Is ‘Miraculous: Ladybug and Cat Noir, The Movie’ a Must-Watch or a Pass? Stream It on Netflix!

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Watch out, uh, Miraculers, in Miraculous: Ladybug and Cat Noir, The Movie (now on Netflix), your favorite teenage superheroes don’t just save Paris and fight crime – they SIIIIIINNNNNNNGGGGG! This feature-length spinoff of the French Miraculous: Tales of Ladybug and Cat Noir TV series (also on Netflix) not only barely avoided having a highly precarious second colon in its title, it also functions as an origin story AND a musical, so consider yourselves warned. The movie, a standalone story, was engineered to both kowtow to diehards and draw in potential newcomers, so it’s functionally a stab at expanding the reach of the medium-sized franchise, which also includes comics and video games and such. Now what I’m here to determine is whether anyone should give a rip.

The Gist: Marinette (voice of Cristina Vee) is a denizen of Klutz City, population: her. She can’t go anywhere without accidentally bumping into this or tripping over that or smooshing gloop on a mean girl’s fancy-ass sweater. This makes the first day of school absolutely MORTIFYING. Now, it’s worth noting that she has yet to gain the confidence that superherodom brings, but she will soon, via a rather tortured core premise that feels flogged to life by a million wet noodles of a million focus groups. See, there’s this gent named Wang Fu (Paul St. Peter) and he takes care of the Miracle Box, inside of which are gems known as Miraculouses, which release Kwamis, little magical talking animal-things that endow a chosen one with powers. In Marinette’s case, the Kwami is Tikki, the Kwami of Creation, and she becomes Ladybug, a hero in a polka-dotted suit and eyemask who has a magic yo-yo that helps her unleash a variety of nebulous superpowers that seem to be dictated purely by the needs of the plot.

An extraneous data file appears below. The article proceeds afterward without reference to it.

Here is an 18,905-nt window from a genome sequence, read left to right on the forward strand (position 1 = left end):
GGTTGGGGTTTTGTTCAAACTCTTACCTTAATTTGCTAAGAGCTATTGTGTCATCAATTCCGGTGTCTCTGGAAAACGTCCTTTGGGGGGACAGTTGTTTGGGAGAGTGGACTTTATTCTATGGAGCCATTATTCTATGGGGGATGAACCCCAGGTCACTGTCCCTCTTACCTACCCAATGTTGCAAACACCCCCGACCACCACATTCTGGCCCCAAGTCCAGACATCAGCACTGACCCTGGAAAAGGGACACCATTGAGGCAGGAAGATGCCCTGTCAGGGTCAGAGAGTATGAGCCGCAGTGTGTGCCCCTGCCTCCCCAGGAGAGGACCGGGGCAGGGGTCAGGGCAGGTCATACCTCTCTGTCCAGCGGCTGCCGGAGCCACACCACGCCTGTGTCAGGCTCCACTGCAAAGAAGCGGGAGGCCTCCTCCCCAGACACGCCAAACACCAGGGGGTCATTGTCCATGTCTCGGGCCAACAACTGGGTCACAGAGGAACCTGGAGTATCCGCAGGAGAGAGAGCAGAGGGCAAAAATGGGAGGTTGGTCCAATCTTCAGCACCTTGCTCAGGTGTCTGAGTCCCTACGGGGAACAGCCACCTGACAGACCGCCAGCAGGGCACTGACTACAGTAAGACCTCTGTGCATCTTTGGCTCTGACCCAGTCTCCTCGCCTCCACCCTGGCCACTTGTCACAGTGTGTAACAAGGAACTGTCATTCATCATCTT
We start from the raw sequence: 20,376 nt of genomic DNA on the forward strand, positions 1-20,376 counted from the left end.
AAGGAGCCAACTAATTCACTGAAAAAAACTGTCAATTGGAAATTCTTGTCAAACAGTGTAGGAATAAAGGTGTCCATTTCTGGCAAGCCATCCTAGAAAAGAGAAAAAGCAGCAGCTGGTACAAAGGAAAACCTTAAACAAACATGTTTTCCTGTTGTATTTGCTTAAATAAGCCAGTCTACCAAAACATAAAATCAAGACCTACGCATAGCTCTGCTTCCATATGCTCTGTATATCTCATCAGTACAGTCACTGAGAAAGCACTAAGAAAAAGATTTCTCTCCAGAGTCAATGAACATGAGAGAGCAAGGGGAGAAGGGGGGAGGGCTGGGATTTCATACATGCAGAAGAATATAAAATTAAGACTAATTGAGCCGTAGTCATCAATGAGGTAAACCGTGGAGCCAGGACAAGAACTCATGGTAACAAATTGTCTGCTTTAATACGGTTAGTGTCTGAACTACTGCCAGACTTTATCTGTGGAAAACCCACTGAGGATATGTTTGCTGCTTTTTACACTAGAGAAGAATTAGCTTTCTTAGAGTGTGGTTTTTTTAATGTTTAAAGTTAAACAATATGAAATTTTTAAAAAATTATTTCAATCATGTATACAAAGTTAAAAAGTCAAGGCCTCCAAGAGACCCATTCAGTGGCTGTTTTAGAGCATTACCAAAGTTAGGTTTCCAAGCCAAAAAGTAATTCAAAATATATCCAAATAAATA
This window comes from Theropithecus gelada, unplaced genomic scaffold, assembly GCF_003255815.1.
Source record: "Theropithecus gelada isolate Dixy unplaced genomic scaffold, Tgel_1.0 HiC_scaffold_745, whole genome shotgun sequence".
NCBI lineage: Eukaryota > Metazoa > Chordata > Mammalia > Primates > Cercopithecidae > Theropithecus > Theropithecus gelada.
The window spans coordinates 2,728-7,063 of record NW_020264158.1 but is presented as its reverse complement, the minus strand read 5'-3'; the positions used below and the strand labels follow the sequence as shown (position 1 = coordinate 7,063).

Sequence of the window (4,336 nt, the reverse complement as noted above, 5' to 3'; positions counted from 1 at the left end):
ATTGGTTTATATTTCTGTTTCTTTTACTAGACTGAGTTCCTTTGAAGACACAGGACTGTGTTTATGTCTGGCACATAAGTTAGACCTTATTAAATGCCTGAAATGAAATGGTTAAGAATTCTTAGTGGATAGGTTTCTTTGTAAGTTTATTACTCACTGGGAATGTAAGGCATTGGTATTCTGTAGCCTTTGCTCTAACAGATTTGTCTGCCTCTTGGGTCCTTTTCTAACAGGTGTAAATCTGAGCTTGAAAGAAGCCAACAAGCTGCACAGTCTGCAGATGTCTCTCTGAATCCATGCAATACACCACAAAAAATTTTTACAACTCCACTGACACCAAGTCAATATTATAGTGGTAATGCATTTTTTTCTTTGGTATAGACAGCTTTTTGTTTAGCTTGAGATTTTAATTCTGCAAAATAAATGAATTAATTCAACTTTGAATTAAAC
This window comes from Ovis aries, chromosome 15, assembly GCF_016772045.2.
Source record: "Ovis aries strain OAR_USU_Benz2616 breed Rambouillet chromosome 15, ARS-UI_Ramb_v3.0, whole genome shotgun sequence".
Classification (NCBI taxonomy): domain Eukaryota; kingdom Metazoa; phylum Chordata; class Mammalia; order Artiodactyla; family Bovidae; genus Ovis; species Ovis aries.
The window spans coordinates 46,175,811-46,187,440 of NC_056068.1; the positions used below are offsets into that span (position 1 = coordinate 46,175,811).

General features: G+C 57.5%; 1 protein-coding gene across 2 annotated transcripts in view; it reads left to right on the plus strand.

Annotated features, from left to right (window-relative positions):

Exactly why does Marinette deserve such an endowment? Well, she saved Wang Fu from being killed by a bus, which is not nothing. Coincidentally, the boy at school that Marinette looks at with glazed-over eyes of confused lust and longing, Adrien (Bryce Papenbrook), is the recipient of Plagg, the Kwami of Destruction, who transforms him into Cat Noir, a rival hero in a leather jumpsuit, mask, cat ears and, yes, a little bell around his neck (to paraphrase Roger Ebert’s take on Catwoman, the movie doesn’t get into the litter box situation). Wang Fu needs them to counteract the deeds of Hawk Moth (Keith Silverstein), an evilmonger who has the power to take the sour emotions of an afflicted individual and transform them into giant monsters. Why does he do this? Because CHAOS REIGNS, it seems. Also, because he’s a widower in great pain. Did I mention he happens to be Adrien’s dad? Oh jeez.

Before we get to Ladybug and Cat Noir fighting a giant croissant monster and a superpowered mime – how frickin’ French can you get? – we need to mention how irritatingly complicated their relationship is. Marinette is totally gaga for Adrien. And Cat Noir is all googoo for Ladybug. But neither knows the other’s alter-ego, so now they have all kinds of feelings to sing about: His mom died, she has social anxiety, both feel the mighty burden of unrequited love. Of course, this contrivance hinges wholly upon the Fallacy of Clark Kent’s Glasses – neither Cat Noir nor Ladybug recognizes each other as their secret identity, because their eyemasks, one presumes, cast such a spell upon observers, they’re unable to recognize that the hero has the same hair, voice, height, weight, body shape, mannerisms, odor, etc. It’s a rather big ask for us viewers. But if you’re going to accept the existence of giant croissant monsters and superpowered mimes, I guess it’s not that big of a deal.